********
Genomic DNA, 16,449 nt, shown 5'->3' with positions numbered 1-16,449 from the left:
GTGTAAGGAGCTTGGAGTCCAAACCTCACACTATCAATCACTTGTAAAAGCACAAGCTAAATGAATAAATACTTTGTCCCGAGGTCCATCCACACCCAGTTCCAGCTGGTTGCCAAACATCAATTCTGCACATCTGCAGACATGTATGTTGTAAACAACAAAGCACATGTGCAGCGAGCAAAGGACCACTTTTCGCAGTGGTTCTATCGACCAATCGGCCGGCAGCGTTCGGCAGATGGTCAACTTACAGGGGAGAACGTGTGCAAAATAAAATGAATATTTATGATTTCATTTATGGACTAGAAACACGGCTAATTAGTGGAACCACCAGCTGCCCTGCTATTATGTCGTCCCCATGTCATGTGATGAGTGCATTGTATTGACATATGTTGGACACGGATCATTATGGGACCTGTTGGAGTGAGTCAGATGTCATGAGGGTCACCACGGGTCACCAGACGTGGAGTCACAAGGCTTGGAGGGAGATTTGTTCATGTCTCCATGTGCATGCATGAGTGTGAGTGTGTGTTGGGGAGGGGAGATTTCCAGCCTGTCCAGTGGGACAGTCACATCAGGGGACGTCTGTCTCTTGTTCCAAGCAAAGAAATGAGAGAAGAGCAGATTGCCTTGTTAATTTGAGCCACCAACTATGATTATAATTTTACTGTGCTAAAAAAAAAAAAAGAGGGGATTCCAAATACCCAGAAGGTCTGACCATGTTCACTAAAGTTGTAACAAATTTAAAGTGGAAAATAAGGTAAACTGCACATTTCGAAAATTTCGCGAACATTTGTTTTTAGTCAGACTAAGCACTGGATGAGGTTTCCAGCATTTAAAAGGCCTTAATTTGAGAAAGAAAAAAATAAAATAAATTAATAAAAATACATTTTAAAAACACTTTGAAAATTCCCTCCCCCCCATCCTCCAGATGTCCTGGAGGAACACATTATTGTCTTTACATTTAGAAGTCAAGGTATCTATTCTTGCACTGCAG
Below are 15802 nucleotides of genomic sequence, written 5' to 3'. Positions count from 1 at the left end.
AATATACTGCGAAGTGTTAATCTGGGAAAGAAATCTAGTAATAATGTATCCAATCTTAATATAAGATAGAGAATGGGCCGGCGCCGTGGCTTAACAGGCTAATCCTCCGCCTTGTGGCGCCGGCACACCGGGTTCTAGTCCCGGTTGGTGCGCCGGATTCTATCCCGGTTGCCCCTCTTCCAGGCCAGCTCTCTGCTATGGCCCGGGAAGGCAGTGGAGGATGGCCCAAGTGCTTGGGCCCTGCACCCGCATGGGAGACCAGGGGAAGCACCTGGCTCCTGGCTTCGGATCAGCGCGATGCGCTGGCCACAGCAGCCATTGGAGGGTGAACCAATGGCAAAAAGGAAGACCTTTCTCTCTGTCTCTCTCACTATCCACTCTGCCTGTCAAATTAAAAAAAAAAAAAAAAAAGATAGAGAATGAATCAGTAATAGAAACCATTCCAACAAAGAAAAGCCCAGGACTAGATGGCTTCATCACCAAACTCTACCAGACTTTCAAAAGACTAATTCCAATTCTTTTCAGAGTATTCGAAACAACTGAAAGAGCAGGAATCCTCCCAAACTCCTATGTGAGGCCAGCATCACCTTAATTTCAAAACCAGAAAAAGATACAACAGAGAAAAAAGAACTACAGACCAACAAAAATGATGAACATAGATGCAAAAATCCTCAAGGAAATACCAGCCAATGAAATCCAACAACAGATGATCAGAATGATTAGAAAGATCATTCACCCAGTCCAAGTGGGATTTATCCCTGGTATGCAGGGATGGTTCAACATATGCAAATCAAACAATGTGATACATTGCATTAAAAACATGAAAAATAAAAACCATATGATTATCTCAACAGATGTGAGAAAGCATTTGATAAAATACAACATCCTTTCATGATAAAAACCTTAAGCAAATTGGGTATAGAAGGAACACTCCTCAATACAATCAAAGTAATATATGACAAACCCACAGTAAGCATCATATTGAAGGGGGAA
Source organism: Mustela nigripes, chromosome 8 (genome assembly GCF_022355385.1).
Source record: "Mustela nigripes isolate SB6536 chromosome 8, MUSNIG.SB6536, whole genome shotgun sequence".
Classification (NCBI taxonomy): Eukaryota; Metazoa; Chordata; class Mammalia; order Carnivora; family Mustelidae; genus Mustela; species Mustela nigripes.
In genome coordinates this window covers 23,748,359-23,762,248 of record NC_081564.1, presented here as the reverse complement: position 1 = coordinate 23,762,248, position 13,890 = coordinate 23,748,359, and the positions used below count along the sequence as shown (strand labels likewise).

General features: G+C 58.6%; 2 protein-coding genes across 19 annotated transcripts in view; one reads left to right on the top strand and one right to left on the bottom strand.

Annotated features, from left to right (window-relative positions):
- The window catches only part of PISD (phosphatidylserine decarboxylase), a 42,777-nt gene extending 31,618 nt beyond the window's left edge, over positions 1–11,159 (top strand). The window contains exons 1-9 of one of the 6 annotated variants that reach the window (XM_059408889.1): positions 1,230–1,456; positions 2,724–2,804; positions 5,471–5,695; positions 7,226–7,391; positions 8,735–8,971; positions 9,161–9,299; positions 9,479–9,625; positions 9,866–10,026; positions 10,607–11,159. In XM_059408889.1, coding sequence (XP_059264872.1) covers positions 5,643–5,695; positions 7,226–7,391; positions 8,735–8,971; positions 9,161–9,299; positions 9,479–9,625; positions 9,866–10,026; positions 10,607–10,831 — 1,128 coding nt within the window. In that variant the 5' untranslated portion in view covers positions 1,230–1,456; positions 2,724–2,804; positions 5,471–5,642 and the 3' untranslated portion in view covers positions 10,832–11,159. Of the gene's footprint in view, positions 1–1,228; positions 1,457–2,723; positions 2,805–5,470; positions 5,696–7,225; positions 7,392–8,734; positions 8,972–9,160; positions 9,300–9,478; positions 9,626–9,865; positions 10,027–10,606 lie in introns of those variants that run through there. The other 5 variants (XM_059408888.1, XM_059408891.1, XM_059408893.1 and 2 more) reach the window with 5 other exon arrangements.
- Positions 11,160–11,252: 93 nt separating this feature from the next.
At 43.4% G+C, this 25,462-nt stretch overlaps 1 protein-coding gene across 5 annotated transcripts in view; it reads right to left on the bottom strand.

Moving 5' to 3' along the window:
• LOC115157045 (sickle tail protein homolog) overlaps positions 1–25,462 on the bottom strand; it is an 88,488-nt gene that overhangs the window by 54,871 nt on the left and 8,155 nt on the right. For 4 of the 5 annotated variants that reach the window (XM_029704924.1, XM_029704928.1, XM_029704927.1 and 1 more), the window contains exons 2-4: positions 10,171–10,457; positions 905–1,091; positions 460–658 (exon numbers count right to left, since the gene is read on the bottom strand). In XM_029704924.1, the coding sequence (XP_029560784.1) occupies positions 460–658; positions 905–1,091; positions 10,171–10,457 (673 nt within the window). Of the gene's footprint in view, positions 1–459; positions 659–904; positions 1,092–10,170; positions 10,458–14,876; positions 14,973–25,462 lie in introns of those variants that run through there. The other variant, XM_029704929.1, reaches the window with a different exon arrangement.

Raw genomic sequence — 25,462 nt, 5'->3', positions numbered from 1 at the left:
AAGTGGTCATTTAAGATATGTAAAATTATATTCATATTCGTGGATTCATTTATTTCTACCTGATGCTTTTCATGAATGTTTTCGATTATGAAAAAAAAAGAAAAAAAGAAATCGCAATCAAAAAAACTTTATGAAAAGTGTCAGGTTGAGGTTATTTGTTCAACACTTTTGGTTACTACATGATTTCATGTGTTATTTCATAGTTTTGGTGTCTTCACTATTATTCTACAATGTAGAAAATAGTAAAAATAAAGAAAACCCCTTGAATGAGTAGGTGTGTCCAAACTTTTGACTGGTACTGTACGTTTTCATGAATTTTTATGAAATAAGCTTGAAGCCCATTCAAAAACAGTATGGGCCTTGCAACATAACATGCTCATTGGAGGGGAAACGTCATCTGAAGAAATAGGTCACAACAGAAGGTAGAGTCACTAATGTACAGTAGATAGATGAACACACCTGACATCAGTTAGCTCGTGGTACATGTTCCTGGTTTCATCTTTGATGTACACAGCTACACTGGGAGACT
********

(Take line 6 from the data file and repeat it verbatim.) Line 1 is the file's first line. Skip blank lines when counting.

Source record: "Mustela nigripes isolate SB6536 chromosome 8, MUSNIG.SB6536, whole genome shotgun sequence".